However, Hagerty, who served as director of Trump’s transition team, defended the decision, claiming the TPP had already lost political support in the U.S.

Trump “did a great favor to the other nations by withdrawing” because otherwise the pact “would still be languishing in the U.S. Congress and there would be no TPP-11,” Hagerty said.

At the same time, Hagerty said the U.S. is trying to create a level playing field for U.S. farmers to compete with other countries.

Commenting on the tariff war with China, the ambassador emphasized that Trump is trying to change China’s behavior, which he said was characterized by unfair trading practices.

“The situation with China is far more than an unbalanced trade deficit. It has to do with forced technology transfer, intellectual property theft (and) the use of state-owned enterprises to compete unfairly in damaged and destroyed marketplaces,” he said.

If Trump succeeds, it will benefit many other countries, including Japan, Hagerty said.

The U.S. is reportedly trying to arrange a summit meeting between Trump and Chinese President Xi Jinping on the sidelines of the G20 summit in Osaka at the end of the month.

Aside from trade talks, however, Hagerty was generally upbeat about U.S.-Japan ties, saying they have been greatly strengthened by Trump and Abe, particularly the defense aspect.

“Japan and America have stood lockstep addressing threats in this region, and will continue to do so. We have increased the interoperability of our military forces, we’re going to see increased capital investment between our two nations.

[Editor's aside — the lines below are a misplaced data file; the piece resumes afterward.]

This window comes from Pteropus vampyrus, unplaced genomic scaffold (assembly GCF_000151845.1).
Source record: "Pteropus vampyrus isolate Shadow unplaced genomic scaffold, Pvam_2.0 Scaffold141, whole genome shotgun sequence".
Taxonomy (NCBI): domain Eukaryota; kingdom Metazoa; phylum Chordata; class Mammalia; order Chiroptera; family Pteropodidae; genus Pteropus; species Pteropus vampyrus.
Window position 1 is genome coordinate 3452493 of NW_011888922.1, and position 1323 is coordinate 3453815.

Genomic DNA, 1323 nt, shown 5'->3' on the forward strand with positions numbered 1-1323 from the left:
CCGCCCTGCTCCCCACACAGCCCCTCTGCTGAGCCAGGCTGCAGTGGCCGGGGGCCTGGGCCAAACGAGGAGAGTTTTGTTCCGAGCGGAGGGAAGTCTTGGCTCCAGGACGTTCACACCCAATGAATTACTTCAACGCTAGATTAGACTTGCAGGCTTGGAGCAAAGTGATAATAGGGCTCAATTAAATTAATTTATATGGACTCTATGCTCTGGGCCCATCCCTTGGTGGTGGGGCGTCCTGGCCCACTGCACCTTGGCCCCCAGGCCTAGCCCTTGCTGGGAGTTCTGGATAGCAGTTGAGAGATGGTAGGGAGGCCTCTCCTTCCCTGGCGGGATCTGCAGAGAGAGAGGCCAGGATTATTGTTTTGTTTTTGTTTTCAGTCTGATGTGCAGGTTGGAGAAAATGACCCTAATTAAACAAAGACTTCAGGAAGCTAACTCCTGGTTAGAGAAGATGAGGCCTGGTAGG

“I want to see that increase in both directions. We have a terrific partnership and the free and open Indo-Pacific,” he said.

However, media outlets have pointed out that there might be a perception gap between Trump and Abe in dealing with North Korea’s firing of short-range ballistic missiles last month.

While Abe criticized the act as a violation of U.N. Security Council resolutions, Trump disagreed during a joint news conference with him on May 27 in Tokyo. “I view it differently,” Trump said.

Asked about this gap, Hagerty only said President Trump is committed to their shared goal of removing all weapons of mass destruction and ballistic missiles.”I would encourage you not to focus on whether there is a gap in the views of a specific incident, but to encourage you to focus on the fact that the president remains focused on the bigger goal,” he said.

Trump is trying to create an environment conducive to getting the solution he wants, he added.